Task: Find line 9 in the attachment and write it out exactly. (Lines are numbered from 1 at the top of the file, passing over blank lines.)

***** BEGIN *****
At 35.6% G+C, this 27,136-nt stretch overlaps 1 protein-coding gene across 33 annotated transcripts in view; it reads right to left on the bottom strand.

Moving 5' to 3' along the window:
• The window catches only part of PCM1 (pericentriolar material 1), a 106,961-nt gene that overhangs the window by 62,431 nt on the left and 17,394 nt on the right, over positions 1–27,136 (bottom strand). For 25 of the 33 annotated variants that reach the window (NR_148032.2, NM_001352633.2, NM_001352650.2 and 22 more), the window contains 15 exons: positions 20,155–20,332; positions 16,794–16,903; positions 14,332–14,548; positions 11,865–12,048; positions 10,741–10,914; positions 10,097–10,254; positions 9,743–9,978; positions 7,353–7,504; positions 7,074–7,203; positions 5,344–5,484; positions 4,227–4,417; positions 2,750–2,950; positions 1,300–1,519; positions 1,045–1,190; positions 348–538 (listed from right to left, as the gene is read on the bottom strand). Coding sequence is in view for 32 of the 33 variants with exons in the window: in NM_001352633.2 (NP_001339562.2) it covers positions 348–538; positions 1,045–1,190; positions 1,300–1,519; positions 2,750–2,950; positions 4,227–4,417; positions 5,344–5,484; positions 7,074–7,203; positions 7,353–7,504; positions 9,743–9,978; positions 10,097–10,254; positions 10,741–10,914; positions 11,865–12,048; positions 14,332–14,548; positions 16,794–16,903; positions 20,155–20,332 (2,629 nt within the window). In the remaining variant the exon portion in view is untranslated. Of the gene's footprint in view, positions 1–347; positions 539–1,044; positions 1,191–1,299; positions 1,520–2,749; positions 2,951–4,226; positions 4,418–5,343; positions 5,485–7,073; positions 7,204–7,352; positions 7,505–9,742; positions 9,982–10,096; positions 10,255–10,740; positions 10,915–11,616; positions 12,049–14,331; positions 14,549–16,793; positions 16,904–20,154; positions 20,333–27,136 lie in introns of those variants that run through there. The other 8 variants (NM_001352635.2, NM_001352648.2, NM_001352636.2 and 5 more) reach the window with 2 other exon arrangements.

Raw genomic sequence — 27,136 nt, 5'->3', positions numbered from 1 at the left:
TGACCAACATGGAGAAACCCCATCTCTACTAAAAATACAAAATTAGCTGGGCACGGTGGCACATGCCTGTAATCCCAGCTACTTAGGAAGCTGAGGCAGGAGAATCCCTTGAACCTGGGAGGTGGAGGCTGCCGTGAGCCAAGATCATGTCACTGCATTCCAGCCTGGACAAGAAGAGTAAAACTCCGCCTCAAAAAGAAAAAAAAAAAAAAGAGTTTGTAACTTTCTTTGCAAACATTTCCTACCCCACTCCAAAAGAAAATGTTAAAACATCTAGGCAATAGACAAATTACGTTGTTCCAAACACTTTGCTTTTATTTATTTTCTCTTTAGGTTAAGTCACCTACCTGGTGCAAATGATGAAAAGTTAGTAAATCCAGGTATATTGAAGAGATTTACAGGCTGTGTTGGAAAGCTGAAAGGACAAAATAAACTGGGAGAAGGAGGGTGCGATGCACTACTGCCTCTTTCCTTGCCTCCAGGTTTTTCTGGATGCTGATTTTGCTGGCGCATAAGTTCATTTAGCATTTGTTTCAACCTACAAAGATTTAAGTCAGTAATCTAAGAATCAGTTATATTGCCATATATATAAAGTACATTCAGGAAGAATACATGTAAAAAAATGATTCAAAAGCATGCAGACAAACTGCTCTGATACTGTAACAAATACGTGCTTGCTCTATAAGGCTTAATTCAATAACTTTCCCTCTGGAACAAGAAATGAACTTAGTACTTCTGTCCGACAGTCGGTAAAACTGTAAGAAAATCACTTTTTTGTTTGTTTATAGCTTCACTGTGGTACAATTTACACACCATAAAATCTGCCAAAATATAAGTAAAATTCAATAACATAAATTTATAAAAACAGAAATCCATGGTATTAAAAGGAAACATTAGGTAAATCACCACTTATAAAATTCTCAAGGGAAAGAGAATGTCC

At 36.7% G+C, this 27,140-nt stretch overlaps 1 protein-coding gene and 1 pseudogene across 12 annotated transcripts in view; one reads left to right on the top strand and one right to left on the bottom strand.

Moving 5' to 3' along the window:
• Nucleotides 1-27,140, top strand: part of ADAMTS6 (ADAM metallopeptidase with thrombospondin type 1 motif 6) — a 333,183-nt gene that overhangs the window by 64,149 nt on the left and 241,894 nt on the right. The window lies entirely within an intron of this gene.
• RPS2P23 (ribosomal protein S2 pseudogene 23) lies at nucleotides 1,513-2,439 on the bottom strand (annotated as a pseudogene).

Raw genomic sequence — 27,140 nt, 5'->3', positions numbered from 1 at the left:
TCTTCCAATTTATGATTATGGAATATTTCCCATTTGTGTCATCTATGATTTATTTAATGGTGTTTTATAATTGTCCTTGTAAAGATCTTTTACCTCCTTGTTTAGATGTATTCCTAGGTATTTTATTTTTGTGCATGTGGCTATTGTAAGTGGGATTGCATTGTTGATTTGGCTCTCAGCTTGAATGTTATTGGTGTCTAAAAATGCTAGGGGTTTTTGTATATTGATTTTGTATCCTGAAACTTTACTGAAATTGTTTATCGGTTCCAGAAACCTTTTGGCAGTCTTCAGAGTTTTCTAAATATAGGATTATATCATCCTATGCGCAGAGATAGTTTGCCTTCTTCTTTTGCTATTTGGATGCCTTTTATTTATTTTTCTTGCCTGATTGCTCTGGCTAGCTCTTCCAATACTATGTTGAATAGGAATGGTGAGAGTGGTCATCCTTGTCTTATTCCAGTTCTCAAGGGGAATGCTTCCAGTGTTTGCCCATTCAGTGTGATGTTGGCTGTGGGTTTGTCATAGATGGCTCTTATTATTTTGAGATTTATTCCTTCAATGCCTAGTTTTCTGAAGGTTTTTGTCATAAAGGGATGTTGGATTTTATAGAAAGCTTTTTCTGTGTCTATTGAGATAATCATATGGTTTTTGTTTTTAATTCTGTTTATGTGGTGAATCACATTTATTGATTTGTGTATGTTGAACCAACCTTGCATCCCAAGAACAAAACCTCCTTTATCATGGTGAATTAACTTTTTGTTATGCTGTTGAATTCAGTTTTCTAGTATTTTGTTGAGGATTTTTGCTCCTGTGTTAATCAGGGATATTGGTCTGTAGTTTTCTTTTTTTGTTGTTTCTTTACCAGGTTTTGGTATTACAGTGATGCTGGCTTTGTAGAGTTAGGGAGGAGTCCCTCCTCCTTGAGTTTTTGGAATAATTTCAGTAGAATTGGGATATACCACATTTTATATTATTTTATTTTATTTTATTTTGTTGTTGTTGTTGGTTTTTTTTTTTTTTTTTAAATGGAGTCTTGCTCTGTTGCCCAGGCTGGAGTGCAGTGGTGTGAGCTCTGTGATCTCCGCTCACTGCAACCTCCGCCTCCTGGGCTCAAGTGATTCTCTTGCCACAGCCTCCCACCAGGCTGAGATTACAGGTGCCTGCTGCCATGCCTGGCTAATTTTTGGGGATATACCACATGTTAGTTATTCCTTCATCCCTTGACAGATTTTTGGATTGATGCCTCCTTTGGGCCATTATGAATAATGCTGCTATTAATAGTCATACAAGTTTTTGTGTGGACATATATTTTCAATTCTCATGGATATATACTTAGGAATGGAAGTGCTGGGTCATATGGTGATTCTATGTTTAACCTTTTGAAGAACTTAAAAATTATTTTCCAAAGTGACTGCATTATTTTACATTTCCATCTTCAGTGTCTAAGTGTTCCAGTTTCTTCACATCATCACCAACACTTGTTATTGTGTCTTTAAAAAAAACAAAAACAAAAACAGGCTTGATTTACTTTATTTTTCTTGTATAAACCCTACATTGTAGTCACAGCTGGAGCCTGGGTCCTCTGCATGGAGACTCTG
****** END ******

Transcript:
• RPS2P23 (ribosomal protein S2 pseudogene 23) lies at nucleotides 1,513-2,439 on the bottom strand (annotated as a pseudogene).